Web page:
“You keep looking at it any longer you might swim in it.”
Harry Morgan’s voice knocked me out of my trance, away from the dark liquid abyss I held in my hands.
“I can’t swim,” I answered, gulping down the whisky that tasted more like kerosene. I never really enjoyed the hard stuff. There were times, however, when I needed it, to get the haze and warmth quickly before I had to go to work. Harry was always there to supply, dependable Harry. He’d been doing this for ten years. Opened the joint shortly after returning from Korea in ’53. I needed cheap booze like a mosquito needed blood and Harry’s was the place. The bar was up on the hill near the waterfront, most of the regulars here came from the docks needing a little libation to rest their bodies and souls.
“Don’t look so hot today,” Harry said leaning against the bar table.
“Just living in my head,” I answered. I always told him that when he saw me looking down at my drink like some alien examining alcohol for the first time.
“What the hell you day dreaming for?”
“No reason. Just like doing it.”
“Ain’t you gonna see Lily tonight?”
Now my eyes sparkled. They always did when her name was mentioned.
“Yeah. Got something to take care of first, though.”
“Last time I saw her, maybe six months ago. You brought her here, first time a dame with class ever crossed those doors. Course both of ya were pissed drunk, but she still had class stumbling everywhere.”
Lily claims to not remember that night. Me, clear as fucking crystal. I tend to remember drunken nights better than sober ones. She and I had some dinner over on Mission street, cocktails on Filmore. Lily wanted to keep the night going and I wasn’t gonna stop her. I mentioned Harry’s and off we went. The waterfront was the one place in the city she never explored. When we entered she shook the place, knocking the normal dull mood into a cocked hat. People there that night remembered her, and it made me feel, at the time, that much better about being with her.
I stood up and put a five and four singles on the bar top. “Always generous,” Harry said. I took my hat, gave my goodbyes to him and left.
The night air was chilly and the damn Chrysler took forever to heat up. Keep telling myself to trade up. I drove up Fourth Street towards Crescent Avenue. Traffic was light on Tuesdays. I checked my watch, 9:20. I parked the car next to the Sherwood Hotel. The meters stopped running at this time, so free parking. I entered the hotel and planted a seat on the lobby sofa. A few guests were in the place, paying me no mind. I scanned the place, not much going on. Took a newspaper that laid next to me and thumbed through it.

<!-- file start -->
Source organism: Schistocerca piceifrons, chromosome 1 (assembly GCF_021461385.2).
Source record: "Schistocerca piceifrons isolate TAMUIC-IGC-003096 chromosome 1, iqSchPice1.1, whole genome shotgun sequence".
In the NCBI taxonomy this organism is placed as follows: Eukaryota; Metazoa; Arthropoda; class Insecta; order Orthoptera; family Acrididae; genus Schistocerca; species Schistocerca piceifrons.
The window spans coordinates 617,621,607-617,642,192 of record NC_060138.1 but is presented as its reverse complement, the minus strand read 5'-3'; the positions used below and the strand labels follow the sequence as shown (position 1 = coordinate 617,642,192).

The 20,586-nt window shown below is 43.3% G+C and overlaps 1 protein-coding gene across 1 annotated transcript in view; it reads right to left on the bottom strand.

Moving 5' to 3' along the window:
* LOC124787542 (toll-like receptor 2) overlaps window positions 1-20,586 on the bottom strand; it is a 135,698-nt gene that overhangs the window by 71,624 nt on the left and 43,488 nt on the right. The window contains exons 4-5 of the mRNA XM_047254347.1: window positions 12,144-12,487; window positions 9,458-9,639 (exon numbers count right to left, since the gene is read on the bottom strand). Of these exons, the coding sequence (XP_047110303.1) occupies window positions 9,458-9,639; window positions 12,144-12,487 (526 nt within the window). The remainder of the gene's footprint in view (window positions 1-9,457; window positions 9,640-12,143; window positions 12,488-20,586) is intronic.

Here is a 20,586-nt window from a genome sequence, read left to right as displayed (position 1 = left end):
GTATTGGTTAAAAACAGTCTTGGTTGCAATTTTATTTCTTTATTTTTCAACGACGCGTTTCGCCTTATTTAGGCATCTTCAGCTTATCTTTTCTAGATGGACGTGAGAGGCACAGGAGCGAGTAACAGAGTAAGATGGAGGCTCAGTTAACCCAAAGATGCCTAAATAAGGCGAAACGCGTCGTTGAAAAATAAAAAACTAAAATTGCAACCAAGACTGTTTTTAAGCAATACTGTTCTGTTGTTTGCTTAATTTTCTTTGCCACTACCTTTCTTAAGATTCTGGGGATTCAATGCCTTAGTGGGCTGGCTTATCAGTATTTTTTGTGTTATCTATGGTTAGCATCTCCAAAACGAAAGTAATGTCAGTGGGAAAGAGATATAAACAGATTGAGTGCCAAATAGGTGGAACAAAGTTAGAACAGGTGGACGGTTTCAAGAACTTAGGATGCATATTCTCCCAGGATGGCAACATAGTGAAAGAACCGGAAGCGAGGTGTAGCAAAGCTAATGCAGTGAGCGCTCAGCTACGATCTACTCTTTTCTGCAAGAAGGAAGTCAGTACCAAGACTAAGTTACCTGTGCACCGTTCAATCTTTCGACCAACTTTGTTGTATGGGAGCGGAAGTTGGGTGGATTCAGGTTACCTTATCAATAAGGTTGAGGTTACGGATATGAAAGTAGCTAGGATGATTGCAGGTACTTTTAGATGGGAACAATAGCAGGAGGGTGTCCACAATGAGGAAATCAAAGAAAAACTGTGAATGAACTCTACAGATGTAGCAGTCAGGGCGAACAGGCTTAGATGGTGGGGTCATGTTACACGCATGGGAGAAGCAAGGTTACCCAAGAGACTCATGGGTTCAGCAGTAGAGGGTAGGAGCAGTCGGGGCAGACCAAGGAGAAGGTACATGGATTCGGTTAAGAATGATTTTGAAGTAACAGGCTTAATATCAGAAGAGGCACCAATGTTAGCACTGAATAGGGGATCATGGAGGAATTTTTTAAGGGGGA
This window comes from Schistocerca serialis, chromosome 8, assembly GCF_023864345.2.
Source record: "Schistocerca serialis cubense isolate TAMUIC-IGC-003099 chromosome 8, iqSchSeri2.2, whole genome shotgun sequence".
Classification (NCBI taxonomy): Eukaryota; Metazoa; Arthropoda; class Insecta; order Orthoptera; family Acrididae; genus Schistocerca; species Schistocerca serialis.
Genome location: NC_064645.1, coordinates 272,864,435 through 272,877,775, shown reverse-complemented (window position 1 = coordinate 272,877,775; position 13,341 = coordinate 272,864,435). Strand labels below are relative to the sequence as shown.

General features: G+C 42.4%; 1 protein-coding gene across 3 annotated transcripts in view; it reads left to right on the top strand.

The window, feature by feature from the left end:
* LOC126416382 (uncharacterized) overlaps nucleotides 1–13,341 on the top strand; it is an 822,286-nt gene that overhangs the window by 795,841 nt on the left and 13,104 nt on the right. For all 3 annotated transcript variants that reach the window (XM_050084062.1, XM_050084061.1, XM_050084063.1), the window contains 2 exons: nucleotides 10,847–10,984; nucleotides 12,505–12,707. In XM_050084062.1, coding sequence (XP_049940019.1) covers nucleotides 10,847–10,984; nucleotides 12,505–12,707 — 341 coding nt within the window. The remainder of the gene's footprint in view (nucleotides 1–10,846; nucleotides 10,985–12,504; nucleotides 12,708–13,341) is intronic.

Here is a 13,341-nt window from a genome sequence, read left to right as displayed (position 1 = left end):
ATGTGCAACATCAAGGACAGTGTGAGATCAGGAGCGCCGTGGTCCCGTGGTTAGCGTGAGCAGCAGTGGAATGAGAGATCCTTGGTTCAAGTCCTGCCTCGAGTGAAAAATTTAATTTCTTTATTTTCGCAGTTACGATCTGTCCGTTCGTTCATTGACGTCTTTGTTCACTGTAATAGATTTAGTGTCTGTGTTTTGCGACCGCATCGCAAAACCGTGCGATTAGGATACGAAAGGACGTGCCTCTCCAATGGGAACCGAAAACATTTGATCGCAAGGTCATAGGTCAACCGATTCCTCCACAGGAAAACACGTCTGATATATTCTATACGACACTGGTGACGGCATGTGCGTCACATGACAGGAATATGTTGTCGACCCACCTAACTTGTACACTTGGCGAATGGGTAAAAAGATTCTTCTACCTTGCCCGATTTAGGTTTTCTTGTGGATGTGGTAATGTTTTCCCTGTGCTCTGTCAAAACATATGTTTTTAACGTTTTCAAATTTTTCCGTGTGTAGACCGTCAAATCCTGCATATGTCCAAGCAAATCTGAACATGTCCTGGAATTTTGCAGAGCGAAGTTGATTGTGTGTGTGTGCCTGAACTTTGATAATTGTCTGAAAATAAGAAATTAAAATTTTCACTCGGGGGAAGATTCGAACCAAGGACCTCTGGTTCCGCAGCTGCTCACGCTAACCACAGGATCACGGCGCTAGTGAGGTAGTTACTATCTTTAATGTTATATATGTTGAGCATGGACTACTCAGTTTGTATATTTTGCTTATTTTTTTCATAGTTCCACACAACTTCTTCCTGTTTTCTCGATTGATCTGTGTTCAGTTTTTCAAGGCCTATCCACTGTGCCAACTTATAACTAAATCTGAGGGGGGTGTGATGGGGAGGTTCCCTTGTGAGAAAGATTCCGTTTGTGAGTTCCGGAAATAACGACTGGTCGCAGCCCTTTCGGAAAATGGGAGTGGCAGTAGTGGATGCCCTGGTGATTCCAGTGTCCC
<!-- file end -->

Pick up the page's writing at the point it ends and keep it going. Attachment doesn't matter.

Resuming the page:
Twenty minutes later I spotted him. Grey suit and hat, brown briefcase in hand and black glasses. His face looked long, I could see the bags in his eyes. Busy man tonight. He fetched his key from the desk, which was my cue to follow him. We squeezed into the elevator and rode up to the seventh floor. The whole time the man kept his eyes on the number display, ignoring me. I noticed his fingers fiddled with the handle on the case.
We got out together. I kept a distance of six paces between us. I rummaged through my pockets pretending to search for my room key. Kept up my ruse as I neared the man, who just got the door to his room opened. Saw my chance.
I shoved his back with my shoulder, sending him tumbling down. He smacked his face on the floor hard, his glasses and hat falling off. I slammed the door shut and withdrew my magnum from the holster. I aimed the heavy black steel at him. The look on his face showed he didn’t need his glasses to know what was gonna happen next.
“Who-who are you?” he said still lying on the floor.
“The briefcase. Give it to me.”
His hand reached slowly, trembling, for the case; his eyes stayed on the gun. I kept still, my hand steady on the little piss-ant in front of me. The man grabbed the briefcase and flung it at my feet.
“On your feet. Against the wall, now!”
He did as he was told. The man had his hands up, shaking with each step until his back was pressed on the wall.
“Who gave you this?” I said holding up the briefcase.
“I-I think you know.”
“You’re right, but I want to hear it from you.”
A knock came at the door. I kept my position, not flinching. “Go and open it,” I said to him. The man clinched his jaw, his breathing became heavier. Another knock at the door.
“Better answer it,” I said. I moved closer to him and grabbed his collar, the man needed a little encouragement. I moved him to the door and prodded his back with the gun. I hid behind the corner of the entranceway when the door opened.
“Frank,” said the voice. I just snickered.
“Frank, what’s wrong?” Footsteps coming towards me.
I shoved the gun in Lily’s face. She let out a gasp.
“Surprised, hon,” I said. “Missed me?”
“Why-why are you-Frank..Frank what’s happening?”
“Frank’s in the same boat as you. Take the money and run? That’s the plan, right. The money I helped get for you. For us.”
“Please- please don’t,” Lily said. “I can explain…”
Funny, I really couldn’t hear her voice anymore. Just a mouth flapping air, flapping and flapping.
There was a time when I did love her and would’ve done anything for her. That money, that was my love, all of it, for her.
I pulled the trigger. Simple as that.